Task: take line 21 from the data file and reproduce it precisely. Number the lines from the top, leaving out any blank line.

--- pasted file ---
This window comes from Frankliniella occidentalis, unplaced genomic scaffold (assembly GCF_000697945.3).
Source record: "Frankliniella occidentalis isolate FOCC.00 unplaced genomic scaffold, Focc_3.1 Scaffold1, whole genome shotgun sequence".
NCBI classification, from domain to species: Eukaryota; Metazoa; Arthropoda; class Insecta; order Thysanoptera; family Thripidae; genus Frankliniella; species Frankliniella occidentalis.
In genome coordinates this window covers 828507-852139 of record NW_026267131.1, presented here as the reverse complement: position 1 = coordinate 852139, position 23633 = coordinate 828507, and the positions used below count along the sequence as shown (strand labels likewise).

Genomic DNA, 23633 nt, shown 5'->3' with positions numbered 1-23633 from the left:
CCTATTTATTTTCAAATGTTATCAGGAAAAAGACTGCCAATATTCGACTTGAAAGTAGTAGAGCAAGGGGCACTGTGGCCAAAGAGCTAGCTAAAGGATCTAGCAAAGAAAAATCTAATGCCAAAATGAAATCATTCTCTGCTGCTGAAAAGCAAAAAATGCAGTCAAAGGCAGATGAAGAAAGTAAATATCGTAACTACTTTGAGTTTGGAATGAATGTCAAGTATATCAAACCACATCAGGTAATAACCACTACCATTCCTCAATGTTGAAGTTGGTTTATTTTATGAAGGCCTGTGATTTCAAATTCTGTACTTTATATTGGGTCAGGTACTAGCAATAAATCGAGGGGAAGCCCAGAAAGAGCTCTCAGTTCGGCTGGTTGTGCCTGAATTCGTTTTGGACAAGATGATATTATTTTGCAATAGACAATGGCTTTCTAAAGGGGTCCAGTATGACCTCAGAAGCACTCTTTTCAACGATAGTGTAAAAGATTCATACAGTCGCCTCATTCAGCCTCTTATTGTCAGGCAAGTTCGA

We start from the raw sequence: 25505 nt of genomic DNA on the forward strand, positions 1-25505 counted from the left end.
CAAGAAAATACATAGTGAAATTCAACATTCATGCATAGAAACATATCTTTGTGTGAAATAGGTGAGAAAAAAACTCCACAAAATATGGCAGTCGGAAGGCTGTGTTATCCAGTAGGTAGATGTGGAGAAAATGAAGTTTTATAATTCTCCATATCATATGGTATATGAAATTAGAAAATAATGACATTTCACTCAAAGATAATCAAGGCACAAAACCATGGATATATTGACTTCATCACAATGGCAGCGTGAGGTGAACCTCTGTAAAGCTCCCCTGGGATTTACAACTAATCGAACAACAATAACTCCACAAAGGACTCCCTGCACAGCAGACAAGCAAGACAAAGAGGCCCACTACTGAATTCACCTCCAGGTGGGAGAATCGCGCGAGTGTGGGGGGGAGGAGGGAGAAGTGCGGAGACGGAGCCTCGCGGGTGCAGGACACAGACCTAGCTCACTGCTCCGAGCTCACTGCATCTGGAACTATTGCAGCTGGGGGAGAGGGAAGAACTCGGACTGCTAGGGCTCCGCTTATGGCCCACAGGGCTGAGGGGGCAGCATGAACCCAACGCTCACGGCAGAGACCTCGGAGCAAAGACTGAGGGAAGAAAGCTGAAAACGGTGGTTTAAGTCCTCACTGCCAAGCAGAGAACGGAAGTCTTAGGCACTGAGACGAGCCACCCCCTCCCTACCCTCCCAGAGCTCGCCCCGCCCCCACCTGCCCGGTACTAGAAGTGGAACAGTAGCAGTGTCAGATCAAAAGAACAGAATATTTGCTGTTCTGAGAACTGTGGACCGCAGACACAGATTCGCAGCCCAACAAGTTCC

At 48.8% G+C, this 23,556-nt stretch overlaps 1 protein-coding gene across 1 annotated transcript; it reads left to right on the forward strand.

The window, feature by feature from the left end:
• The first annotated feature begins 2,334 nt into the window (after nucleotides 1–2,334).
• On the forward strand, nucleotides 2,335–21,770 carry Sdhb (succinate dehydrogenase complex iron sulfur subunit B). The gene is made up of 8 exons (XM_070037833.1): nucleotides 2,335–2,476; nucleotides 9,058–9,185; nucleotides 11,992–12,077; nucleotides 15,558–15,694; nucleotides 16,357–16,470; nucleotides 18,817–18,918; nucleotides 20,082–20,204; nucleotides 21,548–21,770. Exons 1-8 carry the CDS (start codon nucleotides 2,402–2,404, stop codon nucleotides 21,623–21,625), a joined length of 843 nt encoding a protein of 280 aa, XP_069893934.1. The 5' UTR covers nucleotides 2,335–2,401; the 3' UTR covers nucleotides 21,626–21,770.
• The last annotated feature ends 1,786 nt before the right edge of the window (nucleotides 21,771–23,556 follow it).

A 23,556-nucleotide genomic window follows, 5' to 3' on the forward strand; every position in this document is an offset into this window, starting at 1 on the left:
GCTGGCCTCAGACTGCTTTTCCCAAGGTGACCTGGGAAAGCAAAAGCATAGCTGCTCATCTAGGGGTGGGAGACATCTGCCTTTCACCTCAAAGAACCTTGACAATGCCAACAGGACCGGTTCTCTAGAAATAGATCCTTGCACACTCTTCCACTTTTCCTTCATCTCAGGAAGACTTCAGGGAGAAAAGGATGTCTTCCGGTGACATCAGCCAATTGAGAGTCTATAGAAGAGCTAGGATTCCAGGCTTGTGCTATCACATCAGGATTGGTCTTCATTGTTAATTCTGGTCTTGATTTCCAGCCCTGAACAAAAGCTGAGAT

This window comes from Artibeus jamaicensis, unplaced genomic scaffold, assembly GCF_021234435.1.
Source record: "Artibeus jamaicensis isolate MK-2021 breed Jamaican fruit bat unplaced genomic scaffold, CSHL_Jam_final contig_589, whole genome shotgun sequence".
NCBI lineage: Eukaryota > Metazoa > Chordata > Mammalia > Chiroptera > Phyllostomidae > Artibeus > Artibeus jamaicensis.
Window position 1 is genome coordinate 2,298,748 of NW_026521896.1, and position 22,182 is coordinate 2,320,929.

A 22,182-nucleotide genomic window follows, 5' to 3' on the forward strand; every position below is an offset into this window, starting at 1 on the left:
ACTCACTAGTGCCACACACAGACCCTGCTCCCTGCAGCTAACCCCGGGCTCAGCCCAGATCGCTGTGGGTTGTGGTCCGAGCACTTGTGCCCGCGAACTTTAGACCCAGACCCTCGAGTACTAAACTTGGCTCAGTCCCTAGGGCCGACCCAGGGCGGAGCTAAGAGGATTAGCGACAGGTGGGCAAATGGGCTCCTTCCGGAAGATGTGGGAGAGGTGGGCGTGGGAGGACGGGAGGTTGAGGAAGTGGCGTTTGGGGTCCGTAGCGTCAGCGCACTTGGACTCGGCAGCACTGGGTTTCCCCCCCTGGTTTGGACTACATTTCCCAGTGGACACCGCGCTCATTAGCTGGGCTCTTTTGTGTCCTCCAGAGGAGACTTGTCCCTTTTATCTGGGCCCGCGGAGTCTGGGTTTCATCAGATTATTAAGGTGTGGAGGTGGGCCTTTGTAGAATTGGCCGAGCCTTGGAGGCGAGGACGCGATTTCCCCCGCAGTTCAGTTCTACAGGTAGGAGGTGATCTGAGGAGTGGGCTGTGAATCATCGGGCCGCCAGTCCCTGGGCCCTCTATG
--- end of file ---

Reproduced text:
ACTCACTAGTGCCACACACAGACCCTGCTCCCTGCAGCTAACCCCGGGCTCAGCCCAGATCGCTGTGGGTTGTGGTCCGAGCACTTGTGCCCGCGAACTTTAGACCCAGACCCTCGAGTACTAAACTTGGCTCAGTCCCTAGGGCCGACCCAGGGCGGAGCTAAGAGGATTAGCGACAGGTGGGCAAATGGGCTCCTTCCGGAAGATGTGGGAGAGGTGGGCGTGGGAGGACGGGAGGTTGAGGAAGTGGCGTTTGGGGTCCGTAGCGTCAGCGCACTTGGACTCGGCAGCACTGGGTTTCCCCCCCTGGTTTGGACTACATTTCCCAGTGGACACCGCGCTCATTAGCTGGGCTCTTTTGTGTCCTCCAGAGGAGACTTGTCCCTTTTATCTGGGCCCGCGGAGTCTGGGTTTCATCAGATTATTAAGGTGTGGAGGTGGGCCTTTGTAGAATTGGCCGAGCCTTGGAGGCGAGGACGCGATTTCCCCCGCAGTTCAGTTCTACAGGTAGGAGGTGATCTGAGGAGTGGGCTGTGAATCATCGGGCCGCCAGTCCCTGGGCCCTCTATG